“Thirty‐eight Deputy Constable positions are recommended to be deleted for a savings of $2.7 million,” County Manager David L. Smith wrote.
Supporters of the budget interpreted the action as a movement towards defunding the police, an action many said would make Bexar County safer.
“There’s an opportunity before you to defund policing and fund civic life,” said Isabella Briseño, an organizer at Texas Rising, a group that registers voters and “promotes equality and social justice.”
“Defund the sheriff’s office, invest in Bexar County.”
Briseño, like many supporters of the proposal, asked the court to reallocate the saved funds to election administration and public health measures, especially with regards to COVID-19 and mental health, saying “investing in society” would reduce crime.
Isabella Nieta, a student leader with Texas Rising, said she “cannot stress how important it is to reinvest in our communities and divest money away from the sheriff’s office.”
“Reinvesting in community needs acts as a preventative measure for crime,” Nieta said. “This is common sense. An investment in the community means there is little need for a sheriff’s office.”
All present constables urged the court to reject the budget, saying that savings could be found elsewhere.
“Not a single occupied position outside of law enforcement was offered up [to be cut],” Constable Mark Vojvodich said, calling the budget a “dumpster fire.”
“The Texas Legislature allowed Bexar County to ignore the property tax cap… That’s what the legislature provided you, the decision-makers, to do your jobs,” Vojvodich continued.
Some citizens joined them. Guillermo Gamez, a repossession agent who said he also volunteered with at-risk youths on the south side of San Antonio, called the defunding efforts “ridiculous” and said the activists who supported the budget lack the firsthand knowledge he has gained.
“The south side is actually coming up… If you even plan to take away one officer, one constable from us, it’s taking tens of thousands of steps back,” Gamez said. “But for you guys or whoever is thinking of defunding any one of these constables, it’s ridiculous… If you want something about mental illness, I can look something up about that on the internet all day and shoot it in your face, but none of them have done what I have done.”
Corporal Adam Salazar from the Bexar County Constable Precinct 1 Office said that constables’ offices enforce civil as well as criminal law and emphasized that supporters of the budget should understand distinctions between different law enforcement offices.
“What I want to get at is not all officers are the same. We specialize in a certain area,” Salazar said. “If you look up our shootings, hardly any here in the constable’s office. Anything that you associate with what a bad cop is, it’s very low over here.”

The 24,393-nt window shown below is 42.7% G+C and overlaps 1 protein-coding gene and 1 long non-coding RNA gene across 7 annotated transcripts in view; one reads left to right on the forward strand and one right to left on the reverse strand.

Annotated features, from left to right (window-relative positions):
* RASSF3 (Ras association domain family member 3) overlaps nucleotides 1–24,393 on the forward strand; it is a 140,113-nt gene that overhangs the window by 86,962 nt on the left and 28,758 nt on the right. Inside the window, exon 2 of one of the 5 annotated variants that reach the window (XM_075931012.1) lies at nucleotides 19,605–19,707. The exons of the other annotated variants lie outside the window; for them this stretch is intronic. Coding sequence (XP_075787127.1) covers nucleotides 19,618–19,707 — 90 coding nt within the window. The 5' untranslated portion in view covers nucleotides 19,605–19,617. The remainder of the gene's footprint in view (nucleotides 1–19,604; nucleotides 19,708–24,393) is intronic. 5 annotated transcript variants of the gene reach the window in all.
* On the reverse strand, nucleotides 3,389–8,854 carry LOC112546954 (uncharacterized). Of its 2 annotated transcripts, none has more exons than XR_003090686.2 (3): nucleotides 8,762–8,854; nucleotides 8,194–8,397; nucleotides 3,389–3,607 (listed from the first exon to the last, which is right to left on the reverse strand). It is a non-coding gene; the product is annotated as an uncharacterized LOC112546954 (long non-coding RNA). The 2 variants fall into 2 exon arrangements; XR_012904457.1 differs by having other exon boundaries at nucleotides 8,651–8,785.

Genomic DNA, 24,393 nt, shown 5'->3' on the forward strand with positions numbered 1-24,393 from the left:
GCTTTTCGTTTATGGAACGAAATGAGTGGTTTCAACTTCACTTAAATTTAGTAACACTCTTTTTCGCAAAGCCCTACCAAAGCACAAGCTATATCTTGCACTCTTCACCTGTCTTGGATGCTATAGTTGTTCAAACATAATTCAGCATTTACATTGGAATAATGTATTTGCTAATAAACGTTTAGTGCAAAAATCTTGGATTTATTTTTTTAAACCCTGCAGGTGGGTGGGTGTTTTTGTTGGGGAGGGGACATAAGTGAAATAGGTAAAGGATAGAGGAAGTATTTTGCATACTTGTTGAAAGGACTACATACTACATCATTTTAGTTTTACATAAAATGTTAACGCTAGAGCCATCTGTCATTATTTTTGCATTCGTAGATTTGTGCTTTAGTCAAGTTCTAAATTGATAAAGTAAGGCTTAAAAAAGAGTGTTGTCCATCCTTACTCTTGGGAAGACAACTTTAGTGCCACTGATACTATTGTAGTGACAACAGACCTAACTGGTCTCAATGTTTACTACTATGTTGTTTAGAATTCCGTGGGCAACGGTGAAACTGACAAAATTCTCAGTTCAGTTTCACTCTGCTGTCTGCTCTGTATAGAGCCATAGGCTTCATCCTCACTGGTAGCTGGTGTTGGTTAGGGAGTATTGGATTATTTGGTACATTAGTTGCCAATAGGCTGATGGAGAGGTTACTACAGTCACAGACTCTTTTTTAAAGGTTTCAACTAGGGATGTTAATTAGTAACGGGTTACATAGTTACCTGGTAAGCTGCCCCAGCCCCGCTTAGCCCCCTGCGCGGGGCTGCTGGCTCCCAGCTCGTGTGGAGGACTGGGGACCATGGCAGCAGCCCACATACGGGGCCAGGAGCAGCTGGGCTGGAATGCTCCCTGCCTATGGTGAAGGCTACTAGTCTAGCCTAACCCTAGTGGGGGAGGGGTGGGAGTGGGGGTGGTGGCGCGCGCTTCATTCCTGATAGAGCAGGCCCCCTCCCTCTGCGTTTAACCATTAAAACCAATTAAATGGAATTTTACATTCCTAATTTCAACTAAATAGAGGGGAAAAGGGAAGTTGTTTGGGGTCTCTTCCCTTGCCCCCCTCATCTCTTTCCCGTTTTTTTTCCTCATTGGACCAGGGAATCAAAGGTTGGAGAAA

Salazar went on to call for a “truce” between officers and the activists who showed in support of the budget, accusing the media of “trying to cause division.”
“The media’s not being friendly. I don’t see KENS5 over here,” he said. “The media’s going to be out there, and they’re going to be stirring up things that are not so.”
The commissioners voted 4-1 to approve the budget, with Commissioner Tommy Calvert (D-Prct. 4), “saddened that we’re so pitted against each other,” shying from political heat and opposing the budget.
“For my friends from [Black Lives Matter]… There are many different forms of law enforcement, and they do different things,” Calvert said. “I am for keeping the staffing levels of the constable’s office because they are on the civil side. They are the most community-oriented law enforcement that we have… I’m so sorry that we’ve had to come at each other’s throats and necks over this.”
County Judge Nelson W. Wolff (D), Commissioner Sergio Rodriguez (D-Prct. 1), Commissioner Justin Rodriguez (D-Prct. 2), and Commissioner Kevin Wolff (R-Prct. 3) voted for the budget.
Kevin Wolff insisted that the cuts served purely economic purposes.
“The fact of the matter is we have gross inefficiencies, not just in our constable’s office but in our sheriff’s office and in other offices. That’s what we’re trying to address here,” he said. “I can definitely tell you that the calls for cuts to constables and other areas in order to balance our budget was not done with the thought in mind of taking away from law enforcement or reacting to a demand to take away law enforcement… You can hear it’s about BLM, it’s about defunding law enforcement, but I’m telling you it’s about the facts of what dollars we have to spend regardless.”
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